Every year as I prepare my classes I rediscover my love for the history of the American Revolution.  Like the Civil War, the Revolution enjoys a wide range of talented scholars and popular writers, who continue to crank out thought-provoking studies many of which I end up incorporating into my class lectures.  This year was no different.  Here is a list of the books that I’ve read over the past few months or hope to complete at some point soon.  I know many of you have an interest in the period so I am curious as to what you’ve read recently or are looking forward to reading.

  • Benjamin L. Carp, Defiance of the Patriots: The Boston Tea Party and the Making of America (Yale University Press, 2010).  I am just about finished with this book and I’ve thoroughly enjoyed it.  Carp does an outstanding job of placing the event within the context of the British Empire as a whole.  He analyzes the local social and political scene in Boston as well as the choice of disguise and the consequences of the act.
  • Julie Flavell, When London Was Capital of America (Yale University Press, 2010).  I love books that force you to take a new perspective on familiar people and events.  I recently heard that David McCullough’s next book will attempt something along the same lines.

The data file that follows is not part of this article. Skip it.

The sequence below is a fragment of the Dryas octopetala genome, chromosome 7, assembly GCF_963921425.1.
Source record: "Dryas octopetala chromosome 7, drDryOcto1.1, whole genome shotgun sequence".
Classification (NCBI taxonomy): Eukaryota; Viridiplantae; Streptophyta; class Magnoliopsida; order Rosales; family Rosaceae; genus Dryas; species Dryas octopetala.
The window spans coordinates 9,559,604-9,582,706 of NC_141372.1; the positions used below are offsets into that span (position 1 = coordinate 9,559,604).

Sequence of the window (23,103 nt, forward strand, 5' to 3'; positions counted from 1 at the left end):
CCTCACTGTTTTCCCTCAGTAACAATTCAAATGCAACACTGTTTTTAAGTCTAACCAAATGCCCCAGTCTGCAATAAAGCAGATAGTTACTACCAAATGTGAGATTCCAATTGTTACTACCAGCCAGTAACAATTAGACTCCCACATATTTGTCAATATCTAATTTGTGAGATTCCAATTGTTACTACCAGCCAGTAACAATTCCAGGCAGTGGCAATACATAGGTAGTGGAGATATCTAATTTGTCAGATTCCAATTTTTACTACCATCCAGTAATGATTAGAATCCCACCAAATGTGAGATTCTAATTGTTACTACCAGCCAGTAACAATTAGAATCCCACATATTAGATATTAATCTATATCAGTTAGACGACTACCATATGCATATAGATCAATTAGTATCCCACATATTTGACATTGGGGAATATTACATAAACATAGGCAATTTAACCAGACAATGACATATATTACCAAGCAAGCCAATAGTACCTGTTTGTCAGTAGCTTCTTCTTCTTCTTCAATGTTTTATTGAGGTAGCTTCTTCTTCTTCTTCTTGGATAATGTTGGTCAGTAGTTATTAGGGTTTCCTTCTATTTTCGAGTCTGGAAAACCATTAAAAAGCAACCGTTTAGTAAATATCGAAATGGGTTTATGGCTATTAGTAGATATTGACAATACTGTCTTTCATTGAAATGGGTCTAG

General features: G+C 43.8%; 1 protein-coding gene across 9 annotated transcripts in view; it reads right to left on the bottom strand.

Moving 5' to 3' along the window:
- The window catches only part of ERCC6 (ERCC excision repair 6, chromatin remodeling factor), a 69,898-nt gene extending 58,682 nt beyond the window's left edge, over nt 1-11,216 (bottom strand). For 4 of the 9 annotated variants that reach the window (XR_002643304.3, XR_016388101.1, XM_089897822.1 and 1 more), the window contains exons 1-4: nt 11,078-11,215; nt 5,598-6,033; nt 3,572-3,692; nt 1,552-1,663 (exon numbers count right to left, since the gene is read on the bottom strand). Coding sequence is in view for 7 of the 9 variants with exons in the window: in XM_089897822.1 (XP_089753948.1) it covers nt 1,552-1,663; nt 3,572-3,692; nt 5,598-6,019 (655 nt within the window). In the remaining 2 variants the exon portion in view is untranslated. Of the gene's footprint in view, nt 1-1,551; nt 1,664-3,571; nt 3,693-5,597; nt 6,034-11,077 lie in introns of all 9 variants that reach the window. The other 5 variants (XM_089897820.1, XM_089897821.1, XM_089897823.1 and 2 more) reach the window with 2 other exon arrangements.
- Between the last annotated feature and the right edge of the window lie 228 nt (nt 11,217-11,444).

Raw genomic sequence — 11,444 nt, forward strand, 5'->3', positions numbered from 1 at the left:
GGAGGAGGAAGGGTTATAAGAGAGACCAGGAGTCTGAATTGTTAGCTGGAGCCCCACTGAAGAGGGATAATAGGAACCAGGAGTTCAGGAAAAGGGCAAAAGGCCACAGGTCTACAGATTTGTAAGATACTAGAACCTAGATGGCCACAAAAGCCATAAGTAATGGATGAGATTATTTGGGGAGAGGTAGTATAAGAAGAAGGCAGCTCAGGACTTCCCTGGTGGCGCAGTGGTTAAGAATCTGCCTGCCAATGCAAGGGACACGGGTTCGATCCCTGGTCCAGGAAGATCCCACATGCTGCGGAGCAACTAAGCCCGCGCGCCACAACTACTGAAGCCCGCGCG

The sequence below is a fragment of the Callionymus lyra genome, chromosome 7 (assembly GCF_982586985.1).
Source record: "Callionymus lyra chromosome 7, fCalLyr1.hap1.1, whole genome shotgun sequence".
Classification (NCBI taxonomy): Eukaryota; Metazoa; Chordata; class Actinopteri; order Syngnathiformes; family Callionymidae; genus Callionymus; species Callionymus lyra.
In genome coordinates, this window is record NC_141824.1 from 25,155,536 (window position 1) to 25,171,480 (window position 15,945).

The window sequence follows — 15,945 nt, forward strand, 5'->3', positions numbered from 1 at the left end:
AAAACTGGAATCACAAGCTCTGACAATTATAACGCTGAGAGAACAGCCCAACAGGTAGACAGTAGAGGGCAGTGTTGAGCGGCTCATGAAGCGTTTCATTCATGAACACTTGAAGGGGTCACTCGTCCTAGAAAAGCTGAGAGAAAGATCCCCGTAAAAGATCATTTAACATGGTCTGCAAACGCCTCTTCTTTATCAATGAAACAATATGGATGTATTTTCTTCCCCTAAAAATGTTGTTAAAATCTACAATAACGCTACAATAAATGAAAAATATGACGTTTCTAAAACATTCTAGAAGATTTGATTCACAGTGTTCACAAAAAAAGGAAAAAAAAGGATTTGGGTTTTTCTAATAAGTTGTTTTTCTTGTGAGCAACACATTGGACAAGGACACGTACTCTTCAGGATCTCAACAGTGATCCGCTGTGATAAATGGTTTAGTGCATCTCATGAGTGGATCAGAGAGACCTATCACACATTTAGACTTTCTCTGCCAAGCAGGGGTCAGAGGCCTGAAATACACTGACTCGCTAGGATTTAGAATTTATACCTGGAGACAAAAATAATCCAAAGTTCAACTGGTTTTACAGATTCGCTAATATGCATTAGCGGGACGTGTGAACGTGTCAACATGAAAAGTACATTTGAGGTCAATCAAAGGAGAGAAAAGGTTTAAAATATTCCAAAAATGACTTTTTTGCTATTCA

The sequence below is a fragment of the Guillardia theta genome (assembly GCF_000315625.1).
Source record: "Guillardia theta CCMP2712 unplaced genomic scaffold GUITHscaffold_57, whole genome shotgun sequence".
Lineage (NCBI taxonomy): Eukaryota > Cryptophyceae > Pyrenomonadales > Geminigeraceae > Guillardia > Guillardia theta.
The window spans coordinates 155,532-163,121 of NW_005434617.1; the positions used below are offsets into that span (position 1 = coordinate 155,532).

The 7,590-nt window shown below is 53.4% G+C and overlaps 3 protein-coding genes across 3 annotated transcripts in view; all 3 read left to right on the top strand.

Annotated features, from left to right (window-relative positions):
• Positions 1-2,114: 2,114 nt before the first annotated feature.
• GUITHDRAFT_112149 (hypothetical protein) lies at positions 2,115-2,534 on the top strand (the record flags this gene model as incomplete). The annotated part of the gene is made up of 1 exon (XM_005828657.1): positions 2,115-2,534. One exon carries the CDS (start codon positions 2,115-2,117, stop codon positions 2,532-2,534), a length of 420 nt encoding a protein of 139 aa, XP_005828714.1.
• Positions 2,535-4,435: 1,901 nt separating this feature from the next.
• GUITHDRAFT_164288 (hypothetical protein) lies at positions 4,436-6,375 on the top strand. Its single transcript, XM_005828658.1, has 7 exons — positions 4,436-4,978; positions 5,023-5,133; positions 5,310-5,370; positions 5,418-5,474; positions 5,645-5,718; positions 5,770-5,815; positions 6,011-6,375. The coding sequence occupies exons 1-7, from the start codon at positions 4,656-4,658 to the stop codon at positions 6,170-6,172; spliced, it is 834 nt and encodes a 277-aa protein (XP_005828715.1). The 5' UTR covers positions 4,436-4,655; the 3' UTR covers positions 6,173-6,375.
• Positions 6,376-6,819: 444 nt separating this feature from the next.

• Woody Holton, Abigail Adams (Free Press, 2009).  Holton goes furthest in exploring Abigail’s role as the caretaker of the family’s finances during John’s many absences.  I know that Joseph Ellis recently published a book on John and Abigail, but the reviews have not been good.
  • Jill Lepore, The Whites of Their Eyes: The Tea Party’s Revolution and the Battle over American History (Princeton University Press, 2010).  You can read this in one or two days.  It compliments Carp’s study nicely.  As much as I found Lepore’s focus on the modern Tea Party movement to be interesting, I was much more surprised by earlier appropriations of the event.
  • Pauline Maier, Ratification: The People Debate the Constitution, 1787-1788 (Simon and Schuster, 2010).  I’ve not had a chance to read this, but if it is as good as her study of the Declaration of Independence it’s going to be a real treat to read.
  • Alan Taylor, The Civil War of 1812: American Citizens, British Subjects, Irish Rebels, & Indian Allies (Knopf, 2010) Taylor proves once again that there is an aesthetic quality to solid research that is beautifully written.